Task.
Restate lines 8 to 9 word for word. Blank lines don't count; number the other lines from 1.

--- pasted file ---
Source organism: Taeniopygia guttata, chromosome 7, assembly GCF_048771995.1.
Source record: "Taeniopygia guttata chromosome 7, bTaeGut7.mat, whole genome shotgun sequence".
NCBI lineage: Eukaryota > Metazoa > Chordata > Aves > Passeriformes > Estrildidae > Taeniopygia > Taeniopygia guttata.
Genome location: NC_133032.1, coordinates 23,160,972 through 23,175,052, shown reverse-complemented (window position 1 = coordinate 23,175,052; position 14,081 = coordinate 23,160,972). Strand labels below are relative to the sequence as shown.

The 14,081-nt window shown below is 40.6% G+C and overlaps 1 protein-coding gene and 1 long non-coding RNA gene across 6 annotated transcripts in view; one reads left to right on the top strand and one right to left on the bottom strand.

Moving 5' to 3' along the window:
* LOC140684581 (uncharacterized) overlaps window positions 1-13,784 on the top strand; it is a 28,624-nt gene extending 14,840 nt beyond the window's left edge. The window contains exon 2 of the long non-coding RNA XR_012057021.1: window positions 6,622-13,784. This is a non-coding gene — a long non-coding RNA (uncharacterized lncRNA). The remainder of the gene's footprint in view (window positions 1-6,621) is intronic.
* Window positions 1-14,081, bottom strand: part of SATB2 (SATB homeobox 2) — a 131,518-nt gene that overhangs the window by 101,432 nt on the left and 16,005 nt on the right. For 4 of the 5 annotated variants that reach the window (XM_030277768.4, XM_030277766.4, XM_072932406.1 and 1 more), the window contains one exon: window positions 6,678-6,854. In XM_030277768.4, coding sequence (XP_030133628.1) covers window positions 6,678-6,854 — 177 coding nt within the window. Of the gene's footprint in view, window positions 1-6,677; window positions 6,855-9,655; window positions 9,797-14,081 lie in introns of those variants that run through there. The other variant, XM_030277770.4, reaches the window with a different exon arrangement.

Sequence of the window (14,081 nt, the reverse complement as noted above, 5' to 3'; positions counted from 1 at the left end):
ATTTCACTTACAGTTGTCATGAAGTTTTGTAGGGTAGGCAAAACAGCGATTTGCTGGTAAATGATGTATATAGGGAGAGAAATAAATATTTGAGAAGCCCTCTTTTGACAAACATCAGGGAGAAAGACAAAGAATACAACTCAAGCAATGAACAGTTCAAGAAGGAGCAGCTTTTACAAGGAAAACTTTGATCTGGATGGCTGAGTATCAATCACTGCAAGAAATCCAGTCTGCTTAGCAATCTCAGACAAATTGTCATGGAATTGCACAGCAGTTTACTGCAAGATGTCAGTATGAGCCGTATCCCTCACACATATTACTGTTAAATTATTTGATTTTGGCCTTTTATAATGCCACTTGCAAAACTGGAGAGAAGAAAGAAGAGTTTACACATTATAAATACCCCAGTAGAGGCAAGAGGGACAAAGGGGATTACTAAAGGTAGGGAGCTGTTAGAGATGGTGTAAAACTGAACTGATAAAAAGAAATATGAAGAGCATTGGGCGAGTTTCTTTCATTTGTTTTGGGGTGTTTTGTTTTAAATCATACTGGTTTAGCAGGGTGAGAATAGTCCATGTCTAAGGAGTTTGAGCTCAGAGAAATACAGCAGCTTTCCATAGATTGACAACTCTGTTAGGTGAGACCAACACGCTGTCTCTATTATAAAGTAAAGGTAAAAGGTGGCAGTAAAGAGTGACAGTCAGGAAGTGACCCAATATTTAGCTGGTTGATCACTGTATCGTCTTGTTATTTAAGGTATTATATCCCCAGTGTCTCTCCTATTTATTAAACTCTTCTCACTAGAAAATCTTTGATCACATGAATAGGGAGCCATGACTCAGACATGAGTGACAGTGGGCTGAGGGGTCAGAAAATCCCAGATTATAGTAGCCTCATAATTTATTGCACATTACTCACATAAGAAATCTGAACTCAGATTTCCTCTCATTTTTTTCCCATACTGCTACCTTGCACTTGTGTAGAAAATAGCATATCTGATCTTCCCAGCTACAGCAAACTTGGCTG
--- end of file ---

* Window positions 1-14,081, bottom strand: part of SATB2 (SATB homeobox 2) — a 131,518-nt gene that overhangs the window by 101,432 nt on the left and 16,005 nt on the right. For 4 of the 5 annotated variants that reach the window (XM_030277768.4, XM_030277766.4, XM_072932406.1 and 1 more), the window contains one exon: window positions 6,678-6,854. In XM_030277768.4, coding sequence (XP_030133628.1) covers window positions 6,678-6,854 — 177 coding nt within the window. Of the gene's footprint in view, window positions 1-6,677; window positions 6,855-9,655; window positions 9,797-14,081 lie in introns of those variants that run through there. The other variant, XM_030277770.4, reaches the window with a different exon arrangement.

Sequence of the window (14,081 nt, the reverse complement as noted above, 5' to 3'; positions counted from 1 at the left end):